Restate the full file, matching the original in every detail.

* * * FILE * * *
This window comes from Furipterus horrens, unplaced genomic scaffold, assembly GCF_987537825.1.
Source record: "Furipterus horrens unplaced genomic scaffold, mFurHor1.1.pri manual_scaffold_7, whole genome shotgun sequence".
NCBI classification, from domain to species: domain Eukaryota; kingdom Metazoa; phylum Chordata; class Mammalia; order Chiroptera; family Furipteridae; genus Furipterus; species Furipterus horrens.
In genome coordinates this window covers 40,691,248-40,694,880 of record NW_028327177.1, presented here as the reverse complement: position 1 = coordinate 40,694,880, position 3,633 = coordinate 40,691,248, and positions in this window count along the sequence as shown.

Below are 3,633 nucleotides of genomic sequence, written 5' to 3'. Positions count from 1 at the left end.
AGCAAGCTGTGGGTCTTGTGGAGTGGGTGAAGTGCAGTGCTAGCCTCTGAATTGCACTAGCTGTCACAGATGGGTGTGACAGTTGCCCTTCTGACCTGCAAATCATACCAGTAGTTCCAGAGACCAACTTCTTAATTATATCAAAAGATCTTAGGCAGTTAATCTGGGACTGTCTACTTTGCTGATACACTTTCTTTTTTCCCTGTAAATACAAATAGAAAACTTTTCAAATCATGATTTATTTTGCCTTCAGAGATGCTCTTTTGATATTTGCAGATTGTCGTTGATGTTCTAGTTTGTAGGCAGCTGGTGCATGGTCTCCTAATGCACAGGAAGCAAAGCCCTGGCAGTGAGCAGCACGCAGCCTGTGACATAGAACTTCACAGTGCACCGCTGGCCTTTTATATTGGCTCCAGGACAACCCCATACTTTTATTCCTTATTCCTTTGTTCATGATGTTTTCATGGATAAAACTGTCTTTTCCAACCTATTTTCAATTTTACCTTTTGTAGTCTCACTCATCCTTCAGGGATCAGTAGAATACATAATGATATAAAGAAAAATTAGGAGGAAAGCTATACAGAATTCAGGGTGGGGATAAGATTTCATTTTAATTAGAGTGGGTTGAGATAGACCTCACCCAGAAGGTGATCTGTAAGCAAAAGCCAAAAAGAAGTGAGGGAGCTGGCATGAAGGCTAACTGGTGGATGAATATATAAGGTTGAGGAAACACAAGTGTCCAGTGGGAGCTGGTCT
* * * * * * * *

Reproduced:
This window comes from Furipterus horrens, unplaced genomic scaffold, assembly GCF_987537825.1.
Source record: "Furipterus horrens unplaced genomic scaffold, mFurHor1.1.pri manual_scaffold_7, whole genome shotgun sequence".
NCBI classification, from domain to species: domain Eukaryota; kingdom Metazoa; phylum Chordata; class Mammalia; order Chiroptera; family Furipteridae; genus Furipterus; species Furipterus horrens.
In genome coordinates this window covers 40,691,248-40,694,880 of record NW_028327177.1, presented here as the reverse complement: position 1 = coordinate 40,694,880, position 3,633 = coordinate 40,691,248, and positions in this window count along the sequence as shown.

Below are 3,633 nucleotides of genomic sequence, written 5' to 3'. Positions count from 1 at the left end.
AGCAAGCTGTGGGTCTTGTGGAGTGGGTGAAGTGCAGTGCTAGCCTCTGAATTGCACTAGCTGTCACAGATGGGTGTGACAGTTGCCCTTCTGACCTGCAAATCATACCAGTAGTTCCAGAGACCAACTTCTTAATTATATCAAAAGATCTTAGGCAGTTAATCTGGGACTGTCTACTTTGCTGATACACTTTCTTTTTTCCCTGTAAATACAAATAGAAAACTTTTCAAATCATGATTTATTTTGCCTTCAGAGATGCTCTTTTGATATTTGCAGATTGTCGTTGATGTTCTAGTTTGTAGGCAGCTGGTGCATGGTCTCCTAATGCACAGGAAGCAAAGCCCTGGCAGTGAGCAGCACGCAGCCTGTGACATAGAACTTCACAGTGCACCGCTGGCCTTTTATATTGGCTCCAGGACAACCCCATACTTTTATTCCTTATTCCTTTGTTCATGATGTTTTCATGGATAAAACTGTCTTTTCCAACCTATTTTCAATTTTACCTTTTGTAGTCTCACTCATCCTTCAGGGATCAGTAGAATACATAATGATATAAAGAAAAATTAGGAGGAAAGCTATACAGAATTCAGGGTGGGGATAAGATTTCATTTTAATTAGAGTGGGTTGAGATAGACCTCACCCAGAAGGTGATCTGTAAGCAAAAGCCAAAAAGAAGTGAGGGAGCTGGCATGAAGGCTAACTGGTGGATGAATATATAAGGTTGAGGAAACACAAGTGTCCAGTGGGAGCTGGTCT